Many financial plans have been built around the idea of exiting the workforce at a certain age. But a new online poll of baby boomers suggests that people are starting to weigh the benefits of a more gradual transition.
In an online survey of 500 Canadian workers aged 54 to 72, staffing agency Express Employment Professionals found that 76% would choose to take on a flexible work schedule if allowed, reported CBC News.
The survey also found that 60% of the respondents would opt for reduced hours with reduced benefits, while 56% would like to take on a consulting-style role.
Unfortunately, only 30% of the participants said their employers offered any semi-retirement option, while only 36% said their employers had ever called a former employee back from retirement. That lack of options could be a missed opportunity to manage a crisis from a potential record-setting labour shortage as boomers are set to retire en masse.
Jessica Culo, who owns Express Employment franchises in Edmonton and is the company’s Canadian spokesperson, argued that employers in Alberta can’t afford to look past the potential risks of a significant increase in retirements in as little as two years from now.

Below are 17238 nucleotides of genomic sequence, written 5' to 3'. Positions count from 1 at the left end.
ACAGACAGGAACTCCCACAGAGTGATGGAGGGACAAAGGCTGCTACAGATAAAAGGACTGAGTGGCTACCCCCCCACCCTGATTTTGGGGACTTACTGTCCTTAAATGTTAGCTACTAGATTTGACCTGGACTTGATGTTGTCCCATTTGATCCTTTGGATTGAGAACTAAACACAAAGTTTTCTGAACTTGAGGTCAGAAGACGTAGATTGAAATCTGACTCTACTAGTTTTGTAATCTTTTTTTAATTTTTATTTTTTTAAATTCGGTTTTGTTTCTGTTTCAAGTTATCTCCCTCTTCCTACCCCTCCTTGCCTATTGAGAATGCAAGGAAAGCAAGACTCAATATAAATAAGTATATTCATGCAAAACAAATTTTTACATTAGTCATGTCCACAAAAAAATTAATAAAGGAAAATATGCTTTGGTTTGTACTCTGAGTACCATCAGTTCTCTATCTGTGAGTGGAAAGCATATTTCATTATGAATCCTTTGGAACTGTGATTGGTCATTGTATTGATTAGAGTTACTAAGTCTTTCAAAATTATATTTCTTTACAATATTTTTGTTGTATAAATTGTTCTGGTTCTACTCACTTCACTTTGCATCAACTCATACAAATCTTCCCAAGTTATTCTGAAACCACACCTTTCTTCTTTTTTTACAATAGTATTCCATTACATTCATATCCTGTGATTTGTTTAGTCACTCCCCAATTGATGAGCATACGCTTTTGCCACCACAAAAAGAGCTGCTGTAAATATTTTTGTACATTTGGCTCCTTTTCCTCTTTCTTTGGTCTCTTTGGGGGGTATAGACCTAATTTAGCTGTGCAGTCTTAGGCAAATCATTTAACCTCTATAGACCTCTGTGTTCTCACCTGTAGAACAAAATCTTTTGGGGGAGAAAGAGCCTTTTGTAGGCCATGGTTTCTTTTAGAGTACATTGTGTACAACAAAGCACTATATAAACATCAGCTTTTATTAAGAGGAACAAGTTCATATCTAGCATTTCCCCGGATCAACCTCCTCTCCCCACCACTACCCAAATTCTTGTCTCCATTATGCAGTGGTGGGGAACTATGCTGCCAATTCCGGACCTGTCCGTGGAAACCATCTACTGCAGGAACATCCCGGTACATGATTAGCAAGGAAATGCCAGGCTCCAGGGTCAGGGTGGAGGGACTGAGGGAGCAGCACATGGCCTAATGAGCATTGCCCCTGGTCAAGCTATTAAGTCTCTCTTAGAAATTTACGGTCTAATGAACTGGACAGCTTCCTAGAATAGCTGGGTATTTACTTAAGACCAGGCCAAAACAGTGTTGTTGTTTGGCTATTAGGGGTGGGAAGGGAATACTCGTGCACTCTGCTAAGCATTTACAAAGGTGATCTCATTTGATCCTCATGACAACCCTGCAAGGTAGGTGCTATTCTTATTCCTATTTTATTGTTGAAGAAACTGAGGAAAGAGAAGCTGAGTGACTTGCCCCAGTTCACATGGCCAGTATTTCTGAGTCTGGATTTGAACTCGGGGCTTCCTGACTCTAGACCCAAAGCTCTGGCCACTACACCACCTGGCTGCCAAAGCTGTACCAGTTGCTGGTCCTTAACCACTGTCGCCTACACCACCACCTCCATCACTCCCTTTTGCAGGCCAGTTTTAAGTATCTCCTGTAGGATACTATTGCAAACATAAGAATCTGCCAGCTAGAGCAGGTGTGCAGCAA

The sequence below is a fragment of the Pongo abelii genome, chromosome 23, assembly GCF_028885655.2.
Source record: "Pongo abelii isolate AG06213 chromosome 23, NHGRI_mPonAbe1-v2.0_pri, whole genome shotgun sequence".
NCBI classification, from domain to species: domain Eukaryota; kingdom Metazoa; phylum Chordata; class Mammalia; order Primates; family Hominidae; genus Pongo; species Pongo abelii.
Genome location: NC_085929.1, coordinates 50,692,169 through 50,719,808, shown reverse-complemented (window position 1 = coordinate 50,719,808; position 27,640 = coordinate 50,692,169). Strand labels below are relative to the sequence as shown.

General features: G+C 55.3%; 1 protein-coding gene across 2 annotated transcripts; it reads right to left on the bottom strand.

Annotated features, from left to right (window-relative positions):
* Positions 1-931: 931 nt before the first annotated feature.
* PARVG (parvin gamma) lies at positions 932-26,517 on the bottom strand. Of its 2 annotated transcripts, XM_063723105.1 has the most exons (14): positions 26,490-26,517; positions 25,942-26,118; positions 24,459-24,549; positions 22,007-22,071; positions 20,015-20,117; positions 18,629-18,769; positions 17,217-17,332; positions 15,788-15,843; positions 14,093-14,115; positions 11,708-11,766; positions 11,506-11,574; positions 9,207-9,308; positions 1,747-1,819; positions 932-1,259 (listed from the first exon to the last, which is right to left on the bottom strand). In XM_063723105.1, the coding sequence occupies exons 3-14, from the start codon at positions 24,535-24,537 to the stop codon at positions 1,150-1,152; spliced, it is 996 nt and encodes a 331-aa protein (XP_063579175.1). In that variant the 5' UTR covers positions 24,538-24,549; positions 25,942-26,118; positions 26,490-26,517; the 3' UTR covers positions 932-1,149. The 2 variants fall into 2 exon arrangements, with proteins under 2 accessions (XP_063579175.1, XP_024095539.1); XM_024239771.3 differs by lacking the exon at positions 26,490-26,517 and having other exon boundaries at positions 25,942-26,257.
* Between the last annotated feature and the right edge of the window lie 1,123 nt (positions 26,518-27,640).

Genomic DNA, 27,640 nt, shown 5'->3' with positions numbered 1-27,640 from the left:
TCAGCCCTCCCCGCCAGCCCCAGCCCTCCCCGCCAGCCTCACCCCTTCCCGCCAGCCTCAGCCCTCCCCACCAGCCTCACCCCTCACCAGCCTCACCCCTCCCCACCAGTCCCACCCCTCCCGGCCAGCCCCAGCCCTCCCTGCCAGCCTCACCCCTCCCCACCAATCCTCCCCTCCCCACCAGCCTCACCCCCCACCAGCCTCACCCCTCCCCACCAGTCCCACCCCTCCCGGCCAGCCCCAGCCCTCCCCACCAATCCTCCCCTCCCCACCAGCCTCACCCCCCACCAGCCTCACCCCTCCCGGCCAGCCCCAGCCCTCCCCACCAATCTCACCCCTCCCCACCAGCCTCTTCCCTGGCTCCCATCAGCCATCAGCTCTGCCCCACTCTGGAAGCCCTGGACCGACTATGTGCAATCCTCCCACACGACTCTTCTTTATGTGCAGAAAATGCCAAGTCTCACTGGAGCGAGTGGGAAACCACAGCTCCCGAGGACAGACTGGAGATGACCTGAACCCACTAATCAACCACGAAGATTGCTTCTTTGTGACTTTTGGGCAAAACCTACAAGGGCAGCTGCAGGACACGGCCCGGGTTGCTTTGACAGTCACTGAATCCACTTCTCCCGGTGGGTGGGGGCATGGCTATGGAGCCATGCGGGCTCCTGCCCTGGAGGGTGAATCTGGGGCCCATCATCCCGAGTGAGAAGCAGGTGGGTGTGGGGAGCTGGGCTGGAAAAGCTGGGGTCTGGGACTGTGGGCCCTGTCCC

“We all know what it's like to be in an applicant-short market: It's expensive, it's not fun, it inhibits growth,” Culo told CBC News. “The leaders of organizations have got to have that foresight.”
But semi-retirement isn’t something that has crossed many employers’ minds, said Rosemary Venne, an associate professor specializing in human resources and demographics at the University of Saskatchewan's Edwards School of Business. A 2011 paper she co-wrote with demographer David Foot explained that the impact of increasing life expectancy on retirement policies has been largely overlooked.
The average life expectancy in 1965, when the retirement age of 65 was set, was 71.9 years. The most recent estimates of average life expectancy in Canada, however, are now around 80 for men and 84 for women.
The most obvious benefit of semi-retirement is a longer time earning active income. But according to Venne, it can also be good for one’s emotional health and life satisfaction.
“Partial retirement is such an ideal thing, because more and more of our self-concept is tied up in work,” she said. “We've increased our educational attainment. To give that up when you retire is difficult for some people.”
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